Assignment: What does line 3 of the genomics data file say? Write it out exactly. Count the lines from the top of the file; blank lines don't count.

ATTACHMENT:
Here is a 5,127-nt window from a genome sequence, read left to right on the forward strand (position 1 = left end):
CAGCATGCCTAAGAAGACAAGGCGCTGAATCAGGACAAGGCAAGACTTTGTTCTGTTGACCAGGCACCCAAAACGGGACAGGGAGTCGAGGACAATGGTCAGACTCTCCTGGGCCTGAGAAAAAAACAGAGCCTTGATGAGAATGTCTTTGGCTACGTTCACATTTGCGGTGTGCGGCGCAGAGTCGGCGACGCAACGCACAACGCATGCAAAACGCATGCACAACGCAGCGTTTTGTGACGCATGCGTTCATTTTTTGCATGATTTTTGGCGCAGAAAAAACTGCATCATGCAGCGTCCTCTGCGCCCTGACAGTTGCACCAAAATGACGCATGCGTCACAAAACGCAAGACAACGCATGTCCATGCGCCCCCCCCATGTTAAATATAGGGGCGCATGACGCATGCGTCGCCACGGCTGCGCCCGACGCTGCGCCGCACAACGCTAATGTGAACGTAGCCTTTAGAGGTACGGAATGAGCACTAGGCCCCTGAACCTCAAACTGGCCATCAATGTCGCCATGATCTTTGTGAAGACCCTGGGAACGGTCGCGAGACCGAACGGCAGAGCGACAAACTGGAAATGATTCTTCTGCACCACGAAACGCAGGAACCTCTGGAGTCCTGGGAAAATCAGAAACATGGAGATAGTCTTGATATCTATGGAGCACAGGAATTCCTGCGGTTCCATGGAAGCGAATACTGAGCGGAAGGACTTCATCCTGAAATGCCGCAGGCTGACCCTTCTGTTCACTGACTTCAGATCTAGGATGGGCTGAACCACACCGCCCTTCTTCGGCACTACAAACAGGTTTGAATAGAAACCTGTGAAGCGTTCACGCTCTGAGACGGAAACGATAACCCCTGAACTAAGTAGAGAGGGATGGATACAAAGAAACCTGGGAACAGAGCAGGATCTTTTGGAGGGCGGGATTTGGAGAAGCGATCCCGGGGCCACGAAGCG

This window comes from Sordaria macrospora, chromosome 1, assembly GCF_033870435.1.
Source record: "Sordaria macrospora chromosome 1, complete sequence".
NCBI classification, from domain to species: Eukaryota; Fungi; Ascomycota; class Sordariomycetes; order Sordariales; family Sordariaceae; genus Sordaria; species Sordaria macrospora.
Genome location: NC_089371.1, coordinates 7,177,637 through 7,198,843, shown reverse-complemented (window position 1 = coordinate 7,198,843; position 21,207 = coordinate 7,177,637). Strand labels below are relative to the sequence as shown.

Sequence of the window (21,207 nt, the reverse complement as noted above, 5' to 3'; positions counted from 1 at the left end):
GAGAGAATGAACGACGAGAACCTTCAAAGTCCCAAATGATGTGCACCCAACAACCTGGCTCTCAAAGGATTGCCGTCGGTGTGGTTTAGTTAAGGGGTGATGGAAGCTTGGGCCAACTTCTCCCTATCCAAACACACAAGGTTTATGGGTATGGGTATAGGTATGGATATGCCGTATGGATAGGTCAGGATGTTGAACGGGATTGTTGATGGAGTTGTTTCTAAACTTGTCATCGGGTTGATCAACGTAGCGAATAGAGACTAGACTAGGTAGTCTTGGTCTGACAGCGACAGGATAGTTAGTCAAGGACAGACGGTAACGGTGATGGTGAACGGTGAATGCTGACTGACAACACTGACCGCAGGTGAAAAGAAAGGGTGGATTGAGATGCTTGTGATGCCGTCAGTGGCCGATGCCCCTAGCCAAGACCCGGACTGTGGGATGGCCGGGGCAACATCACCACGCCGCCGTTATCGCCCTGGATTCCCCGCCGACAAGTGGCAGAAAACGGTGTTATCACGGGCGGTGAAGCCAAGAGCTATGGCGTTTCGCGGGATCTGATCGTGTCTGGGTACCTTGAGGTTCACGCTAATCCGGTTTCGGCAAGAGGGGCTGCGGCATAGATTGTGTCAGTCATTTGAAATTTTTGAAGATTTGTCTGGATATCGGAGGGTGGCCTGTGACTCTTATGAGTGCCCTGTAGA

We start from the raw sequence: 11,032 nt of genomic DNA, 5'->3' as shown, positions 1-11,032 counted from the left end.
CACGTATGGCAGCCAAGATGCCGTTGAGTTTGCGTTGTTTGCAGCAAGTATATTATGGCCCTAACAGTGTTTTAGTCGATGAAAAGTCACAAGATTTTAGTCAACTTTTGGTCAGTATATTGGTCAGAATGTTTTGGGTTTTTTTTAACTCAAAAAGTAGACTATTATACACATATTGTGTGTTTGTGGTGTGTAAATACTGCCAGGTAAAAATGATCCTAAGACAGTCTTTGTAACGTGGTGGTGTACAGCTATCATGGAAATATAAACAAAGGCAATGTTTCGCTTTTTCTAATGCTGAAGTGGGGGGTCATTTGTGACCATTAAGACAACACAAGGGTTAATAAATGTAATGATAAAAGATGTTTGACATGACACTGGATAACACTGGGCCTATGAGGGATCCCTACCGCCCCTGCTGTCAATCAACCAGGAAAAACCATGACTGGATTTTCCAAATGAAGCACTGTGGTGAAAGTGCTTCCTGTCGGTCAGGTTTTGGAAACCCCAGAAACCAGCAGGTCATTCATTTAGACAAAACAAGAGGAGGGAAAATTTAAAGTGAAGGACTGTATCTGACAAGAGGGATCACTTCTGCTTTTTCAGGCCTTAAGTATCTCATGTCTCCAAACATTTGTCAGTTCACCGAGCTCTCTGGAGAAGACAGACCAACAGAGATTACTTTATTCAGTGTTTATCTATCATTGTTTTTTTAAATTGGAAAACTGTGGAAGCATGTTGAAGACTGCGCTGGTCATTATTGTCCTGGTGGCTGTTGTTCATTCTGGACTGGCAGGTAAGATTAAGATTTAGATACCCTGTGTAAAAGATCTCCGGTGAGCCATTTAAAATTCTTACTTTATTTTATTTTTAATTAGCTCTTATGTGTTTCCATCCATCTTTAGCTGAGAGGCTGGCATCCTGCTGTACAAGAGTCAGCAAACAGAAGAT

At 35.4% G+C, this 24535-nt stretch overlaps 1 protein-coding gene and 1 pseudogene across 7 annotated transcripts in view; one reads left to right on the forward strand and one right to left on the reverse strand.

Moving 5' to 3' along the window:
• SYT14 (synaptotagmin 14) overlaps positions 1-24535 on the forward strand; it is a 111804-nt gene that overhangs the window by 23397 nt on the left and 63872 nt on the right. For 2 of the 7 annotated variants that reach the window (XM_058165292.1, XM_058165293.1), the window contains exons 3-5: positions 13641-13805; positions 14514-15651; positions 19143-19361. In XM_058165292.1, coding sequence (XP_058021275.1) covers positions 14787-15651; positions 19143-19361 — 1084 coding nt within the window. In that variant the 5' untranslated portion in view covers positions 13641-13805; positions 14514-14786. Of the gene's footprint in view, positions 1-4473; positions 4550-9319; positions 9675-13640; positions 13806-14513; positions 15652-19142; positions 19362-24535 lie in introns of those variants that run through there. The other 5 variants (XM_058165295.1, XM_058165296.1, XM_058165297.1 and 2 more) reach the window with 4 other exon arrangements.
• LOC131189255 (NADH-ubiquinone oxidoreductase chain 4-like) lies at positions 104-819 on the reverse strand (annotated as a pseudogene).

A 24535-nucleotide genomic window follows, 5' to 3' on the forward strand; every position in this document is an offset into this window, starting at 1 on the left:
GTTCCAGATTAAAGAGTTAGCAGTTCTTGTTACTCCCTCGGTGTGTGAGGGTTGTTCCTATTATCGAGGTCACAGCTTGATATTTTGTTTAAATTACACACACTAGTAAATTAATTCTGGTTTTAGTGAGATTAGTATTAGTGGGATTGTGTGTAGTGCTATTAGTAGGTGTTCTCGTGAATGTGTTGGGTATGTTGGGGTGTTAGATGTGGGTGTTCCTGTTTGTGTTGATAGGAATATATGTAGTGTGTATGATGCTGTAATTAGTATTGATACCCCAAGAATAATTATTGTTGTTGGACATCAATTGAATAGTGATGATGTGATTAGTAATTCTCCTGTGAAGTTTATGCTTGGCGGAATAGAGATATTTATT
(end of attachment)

This window comes from Sordaria macrospora, chromosome 1, assembly GCF_033870435.1.